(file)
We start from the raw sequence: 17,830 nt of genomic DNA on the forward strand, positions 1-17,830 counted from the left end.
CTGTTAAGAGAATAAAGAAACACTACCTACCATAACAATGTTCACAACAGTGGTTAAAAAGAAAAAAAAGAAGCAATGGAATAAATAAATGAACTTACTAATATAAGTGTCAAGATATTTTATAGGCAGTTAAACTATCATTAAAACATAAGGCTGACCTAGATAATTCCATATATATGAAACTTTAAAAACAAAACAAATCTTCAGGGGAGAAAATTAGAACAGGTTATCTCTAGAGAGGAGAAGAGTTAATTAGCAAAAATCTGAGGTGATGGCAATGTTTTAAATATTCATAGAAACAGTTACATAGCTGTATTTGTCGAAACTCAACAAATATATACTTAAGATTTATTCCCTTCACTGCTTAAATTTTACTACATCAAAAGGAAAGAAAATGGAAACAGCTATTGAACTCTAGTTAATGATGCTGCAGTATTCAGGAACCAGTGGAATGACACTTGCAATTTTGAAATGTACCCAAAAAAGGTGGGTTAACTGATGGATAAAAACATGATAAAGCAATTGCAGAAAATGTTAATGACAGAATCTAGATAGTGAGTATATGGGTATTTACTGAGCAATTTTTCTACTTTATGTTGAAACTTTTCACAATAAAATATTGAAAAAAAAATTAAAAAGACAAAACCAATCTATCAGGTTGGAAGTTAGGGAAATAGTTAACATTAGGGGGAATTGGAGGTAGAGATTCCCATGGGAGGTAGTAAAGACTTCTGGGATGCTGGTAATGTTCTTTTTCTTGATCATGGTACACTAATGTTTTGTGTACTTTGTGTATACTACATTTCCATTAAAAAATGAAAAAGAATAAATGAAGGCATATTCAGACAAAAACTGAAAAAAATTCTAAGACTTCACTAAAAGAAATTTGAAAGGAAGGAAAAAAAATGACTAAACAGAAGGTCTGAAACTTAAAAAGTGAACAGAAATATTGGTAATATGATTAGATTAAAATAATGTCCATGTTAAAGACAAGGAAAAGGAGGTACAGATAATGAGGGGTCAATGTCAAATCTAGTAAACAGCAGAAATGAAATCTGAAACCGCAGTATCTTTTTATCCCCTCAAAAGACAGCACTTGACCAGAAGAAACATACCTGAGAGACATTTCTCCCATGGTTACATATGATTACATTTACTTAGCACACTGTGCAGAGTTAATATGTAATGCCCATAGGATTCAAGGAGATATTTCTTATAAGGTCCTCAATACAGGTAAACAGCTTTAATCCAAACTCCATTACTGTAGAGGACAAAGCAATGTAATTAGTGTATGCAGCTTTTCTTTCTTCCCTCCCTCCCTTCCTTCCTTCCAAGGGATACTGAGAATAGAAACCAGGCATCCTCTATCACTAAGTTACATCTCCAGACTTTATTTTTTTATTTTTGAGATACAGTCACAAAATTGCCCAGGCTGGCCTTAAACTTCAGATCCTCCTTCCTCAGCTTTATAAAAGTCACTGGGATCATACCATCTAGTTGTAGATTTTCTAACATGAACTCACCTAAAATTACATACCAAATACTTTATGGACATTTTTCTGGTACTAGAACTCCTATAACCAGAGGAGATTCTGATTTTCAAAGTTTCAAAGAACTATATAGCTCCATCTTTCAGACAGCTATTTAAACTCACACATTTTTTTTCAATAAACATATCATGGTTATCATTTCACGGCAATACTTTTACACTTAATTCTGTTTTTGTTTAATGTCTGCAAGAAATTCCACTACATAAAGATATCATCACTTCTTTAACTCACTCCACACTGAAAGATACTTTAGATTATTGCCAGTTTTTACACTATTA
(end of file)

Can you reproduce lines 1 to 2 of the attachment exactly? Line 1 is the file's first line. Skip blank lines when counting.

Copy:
We start from the raw sequence: 17,830 nt of genomic DNA on the forward strand, positions 1-17,830 counted from the left end.
CTGTTAAGAGAATAAAGAAACACTACCTACCATAACAATGTTCACAACAGTGGTTAAAAAGAAAAAAAAGAAGCAATGGAATAAATAAATGAACTTACTAATATAAGTGTCAAGATATTTTATAGGCAGTTAAACTATCATTAAAACATAAGGCTGACCTAGATAATTCCATATATATGAAACTTTAAAAACAAAACAAATCTTCAGGGGAGAAAATTAGAACAGGTTATCTCTAGAGAGGAGAAGAGTTAATTAGCAAAAATCTGAGGTGATGGCAATGTTTTAAATATTCATAGAAACAGTTACATAGCTGTATTTGTCGAAACTCAACAAATATATACTTAAGATTTATTCCCTTCACTGCTTAAATTTTACTACATCAAAAGGAAAGAAAATGGAAACAGCTATTGAACTCTAGTTAATGATGCTGCAGTATTCAGGAACCAGTGGAATGACACTTGCAATTTTGAAATGTACCCAAAAAAGGTGGGTTAACTGATGGATAAAAACATGATAAAGCAATTGCAGAAAATGTTAATGACAGAATCTAGATAGTGAGTATATGGGTATTTACTGAGCAATTTTTCTACTTTATGTTGAAACTTTTCACAATAAAATATTGAAAAAAAAATTAAAAAGACAAAACCAATCTATCAGGTTGGAAGTTAGGGAAATAGTTAACATTAGGGGGAATTGGAGGTAGAGATTCCCATGGGAGGTAGTAAAGACTTCTGGGATGCTGGTAATGTTCTTTTTCTTGATCATGGTACACTAATGTTTTGTGTACTTTGTGTATACTACATTTCCATTAAAAAATGAAAAAGAATAAATGAAGGCATATTCAGACAAAAACTGAAAAAAATTCTAAGACTTCACTAAAAGAAATTTGAAAGGAAGGAAAAAAAATGACTAAACAGAAGGTCTGAAACTTAAAAAGTGAACAGAAATATTGGTAATATGATTAGATTAAAATAATGTCCATGTTAAAGACAAGGAAAAGGAGGTACAGATAATGAGGGGTCAATGTCAAATCTAGTAAACAGCAGAAATGAAATCTGAAACCGCAGTATCTTTTTATCCCCTCAAAAGACAGCACTTGACCAGAAGAAACATACCTGAGAGACATTTCTCCCATGGTTACATATGATTACATTTACTTAGCACACTGTGCAGAGTTAATATGTAATGCCCATAGGATTCAAGGAGATATTTCTTATAAGGTCCTCAATACAGGTAAACAGCTTTAATCCAAACTCCATTACTGTAGAGGACAAAGCAATGTAATTAGTGTATGCAGCTTTTCTTTCTTCCCTCCCTCCCTTCCTTCCTTCCAAGGGATACTGAGAATAGAAACCAGGCATCCTCTATCACTAAGTTACATCTCCAGACTTTATTTTTTTATTTTTGAGATACAGTCACAAAATTGCCCAGGCTGGCCTTAAACTTCAGATCCTCCTTCCTCAGCTTTATAAAAGTCACTGGGATCATACCATCTAGTTGTAGATTTTCTAACATGAACTCACCTAAAATTACATACCAAATACTTTATGGACATTTTTCTGGTACTAGAACTCCTATAACCAGAGGAGATTCTGATTTTCAAAGTTTCAAAGAACTATATAGCTCCATCTTTCAGACAGCTATTTAAACTCACACATTTTTTTTCAATAAACATATCATGGTTATCATTTCACGGCAATACTTTTACACTTAATTCTGTTTTTGTTTAATGTCTGCAAGAAATTCCACTACATAAAGATATCATCACTTCTTTAACTCACTCCACACTGAAAGATACTTTAGATTATTGCCAGTTTTTACACTATTA